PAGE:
Eventually, the hotel’s popularity languished and it changed hands a number of times but was finally bought by Dr. H.E. Goetz (1874-1927). Goetz had special training in New York in treating mental and nervous diseases and established a national reputation. He practiced in the Deaderick Building in downtown Knoxville but also had a sanitarium at 3000 North Broadway (near Atlantic Avenue).

In 1918, he bought and refurbished the Fountain Head Hotel so that it provided 75 rooms. The sanitarium was considered to be the largest and best-equipped in the state if not in the South and one of the largest all-wooden structures in the county. At the time of the fire there were 21 patients in residence, most of them on the first and second floors.

Miss Jessie Edmondson, the head nurse, discovered the smoke coming from a rear room on the second floor. Apparently, the fire had ignited from a furnace flue and had burned inside the wall in one of the rooms for some time. When she discovered it, many rooms on that floor were filled with smoke.

At almost 5 p.m., Dr. Goetz was still in the office downtown, but nurse Edmondson promptly alerted the house physician, Dr. Paul Ruble, and all the attendants on duty. As per their instructions, all early efforts were devoted to evacuating the patients and, since they were all ambulatory, they were quickly moved outdoors.

As soon as they were out, the staff and several volunteers commandeered the 30 fire extinguishers on the premises and began to fight the flames where they could. Although it was outside the city, Chief Sam D. Boyd and Engine Company No. 8 from Oakwood responded, and the fire was contained sufficiently to enable the removal of objects from the first floor, saving some $8,000 in furniture and medical equipment.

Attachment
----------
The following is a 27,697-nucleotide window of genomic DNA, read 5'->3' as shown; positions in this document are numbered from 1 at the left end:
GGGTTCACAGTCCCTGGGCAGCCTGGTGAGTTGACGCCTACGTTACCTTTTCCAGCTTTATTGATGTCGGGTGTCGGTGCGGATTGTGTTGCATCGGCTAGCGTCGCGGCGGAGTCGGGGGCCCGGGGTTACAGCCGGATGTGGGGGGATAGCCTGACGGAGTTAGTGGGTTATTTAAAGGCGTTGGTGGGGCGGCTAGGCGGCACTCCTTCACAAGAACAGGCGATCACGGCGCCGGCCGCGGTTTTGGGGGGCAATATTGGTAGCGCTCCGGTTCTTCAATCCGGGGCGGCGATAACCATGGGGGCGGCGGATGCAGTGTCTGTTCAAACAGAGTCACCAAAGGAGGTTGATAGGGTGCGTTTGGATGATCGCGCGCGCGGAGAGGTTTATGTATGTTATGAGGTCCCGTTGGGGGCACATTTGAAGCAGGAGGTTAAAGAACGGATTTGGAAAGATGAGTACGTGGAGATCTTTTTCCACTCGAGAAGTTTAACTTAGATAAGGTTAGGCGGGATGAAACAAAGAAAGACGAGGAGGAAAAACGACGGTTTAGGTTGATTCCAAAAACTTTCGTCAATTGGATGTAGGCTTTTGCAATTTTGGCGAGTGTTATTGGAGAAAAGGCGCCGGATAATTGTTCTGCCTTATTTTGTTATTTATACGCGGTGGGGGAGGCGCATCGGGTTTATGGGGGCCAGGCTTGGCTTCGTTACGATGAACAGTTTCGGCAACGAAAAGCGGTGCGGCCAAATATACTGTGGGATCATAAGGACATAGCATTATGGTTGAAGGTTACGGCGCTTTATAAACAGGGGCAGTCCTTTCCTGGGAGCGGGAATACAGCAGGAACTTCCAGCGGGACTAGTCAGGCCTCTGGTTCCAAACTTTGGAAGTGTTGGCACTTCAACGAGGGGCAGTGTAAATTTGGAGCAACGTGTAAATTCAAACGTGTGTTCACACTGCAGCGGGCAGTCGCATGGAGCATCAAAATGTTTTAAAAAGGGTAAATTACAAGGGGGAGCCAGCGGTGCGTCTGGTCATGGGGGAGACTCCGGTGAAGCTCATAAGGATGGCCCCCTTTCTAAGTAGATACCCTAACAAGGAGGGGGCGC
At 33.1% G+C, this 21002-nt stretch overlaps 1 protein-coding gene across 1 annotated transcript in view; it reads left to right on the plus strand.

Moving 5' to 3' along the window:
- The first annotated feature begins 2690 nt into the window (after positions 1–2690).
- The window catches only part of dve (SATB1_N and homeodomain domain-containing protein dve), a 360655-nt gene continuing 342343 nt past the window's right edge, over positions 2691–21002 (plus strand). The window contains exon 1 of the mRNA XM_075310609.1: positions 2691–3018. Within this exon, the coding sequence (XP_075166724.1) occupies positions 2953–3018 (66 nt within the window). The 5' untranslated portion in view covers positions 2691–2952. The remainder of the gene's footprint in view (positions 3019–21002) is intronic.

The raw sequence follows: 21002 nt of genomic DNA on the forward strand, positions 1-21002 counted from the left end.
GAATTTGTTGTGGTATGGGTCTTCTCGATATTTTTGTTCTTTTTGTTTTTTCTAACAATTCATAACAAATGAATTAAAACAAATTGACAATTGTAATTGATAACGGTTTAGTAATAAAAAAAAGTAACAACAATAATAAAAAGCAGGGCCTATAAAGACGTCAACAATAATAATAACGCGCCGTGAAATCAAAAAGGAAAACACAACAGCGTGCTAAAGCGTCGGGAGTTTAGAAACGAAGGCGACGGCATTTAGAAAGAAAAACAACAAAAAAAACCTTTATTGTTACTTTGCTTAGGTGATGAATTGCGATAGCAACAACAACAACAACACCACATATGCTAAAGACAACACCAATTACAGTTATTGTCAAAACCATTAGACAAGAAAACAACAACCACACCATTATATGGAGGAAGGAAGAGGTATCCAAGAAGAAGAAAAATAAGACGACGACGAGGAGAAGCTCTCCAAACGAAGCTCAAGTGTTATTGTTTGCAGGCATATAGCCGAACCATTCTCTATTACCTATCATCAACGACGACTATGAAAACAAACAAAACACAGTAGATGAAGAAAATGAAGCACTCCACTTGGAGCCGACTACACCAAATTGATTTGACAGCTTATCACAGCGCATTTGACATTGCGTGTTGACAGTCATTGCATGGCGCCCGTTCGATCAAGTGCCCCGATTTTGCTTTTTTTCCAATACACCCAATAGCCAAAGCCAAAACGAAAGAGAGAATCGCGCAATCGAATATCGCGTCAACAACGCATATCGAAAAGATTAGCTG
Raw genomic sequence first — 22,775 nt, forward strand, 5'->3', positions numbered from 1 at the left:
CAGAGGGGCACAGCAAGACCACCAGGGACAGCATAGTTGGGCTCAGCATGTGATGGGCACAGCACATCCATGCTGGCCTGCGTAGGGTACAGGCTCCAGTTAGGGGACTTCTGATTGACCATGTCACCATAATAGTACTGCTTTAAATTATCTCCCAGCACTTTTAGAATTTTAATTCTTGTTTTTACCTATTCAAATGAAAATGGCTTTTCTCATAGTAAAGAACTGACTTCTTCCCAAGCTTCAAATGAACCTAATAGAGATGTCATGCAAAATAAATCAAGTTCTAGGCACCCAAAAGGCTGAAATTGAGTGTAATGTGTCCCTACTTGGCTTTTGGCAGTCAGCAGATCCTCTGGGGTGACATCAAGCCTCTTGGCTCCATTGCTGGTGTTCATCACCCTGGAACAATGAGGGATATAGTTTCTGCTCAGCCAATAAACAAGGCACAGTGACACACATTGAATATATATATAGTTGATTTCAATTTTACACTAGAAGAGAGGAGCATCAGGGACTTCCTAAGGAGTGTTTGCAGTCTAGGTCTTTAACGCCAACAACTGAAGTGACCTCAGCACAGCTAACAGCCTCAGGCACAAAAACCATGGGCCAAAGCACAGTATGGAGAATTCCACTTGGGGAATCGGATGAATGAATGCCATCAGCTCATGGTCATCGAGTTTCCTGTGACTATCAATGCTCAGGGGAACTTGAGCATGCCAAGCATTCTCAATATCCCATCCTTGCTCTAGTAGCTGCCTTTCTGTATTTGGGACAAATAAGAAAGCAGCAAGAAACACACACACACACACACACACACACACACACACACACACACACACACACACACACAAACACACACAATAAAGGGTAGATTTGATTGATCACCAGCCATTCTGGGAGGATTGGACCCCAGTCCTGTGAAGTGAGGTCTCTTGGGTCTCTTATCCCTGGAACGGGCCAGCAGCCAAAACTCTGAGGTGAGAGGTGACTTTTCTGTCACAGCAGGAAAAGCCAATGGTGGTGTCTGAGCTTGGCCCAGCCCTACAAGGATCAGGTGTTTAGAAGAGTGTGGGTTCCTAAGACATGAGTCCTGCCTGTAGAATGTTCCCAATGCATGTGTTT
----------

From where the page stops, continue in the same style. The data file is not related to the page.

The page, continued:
No lives were lost, but a tragedy was barely avoided when a volunteer heard a loud sound in one of the second-floor rooms when a fire extinguisher fell to the floor. Dr. Goetz’ 19-year-old son, Frank, was discovered unconscious on the floor, overcome by smoke inhalation. He had entered the room to recover some personal effects. Dragged to safety, he was taken to a neighbor’s house in serious but not life-threatening condition.

As the structure burned to the ground, all of the 21 patients were re-located, many to nearby Odd Fellows Hall, which had been rapidly prepared for them, or to other local hospitals. For hours the fire department and volunteers fought successfully to prevent escaping embers from burning through the roof of the First Baptist Church or those of adjacent homes.

Dr. Goetz stated immediately that he would rebuild and did so. Until 1927, the year of his untimely death at only 53 years of age, he maintained the sanitarium at what had become 107 Evergreen Lane (now the parking lot of Fountain City Presbyterian Church). His family lived there for several years, but the structure eventually became the Manor House Apartments which many will remember.

Author’s Note: Thanks to Don Ault for his recording of so much of Fountain City’s history. He and N.L. Hicks, Frank Johnson, Frank Jennings and Evelyn Kirby left a legacy for other historians to emulate.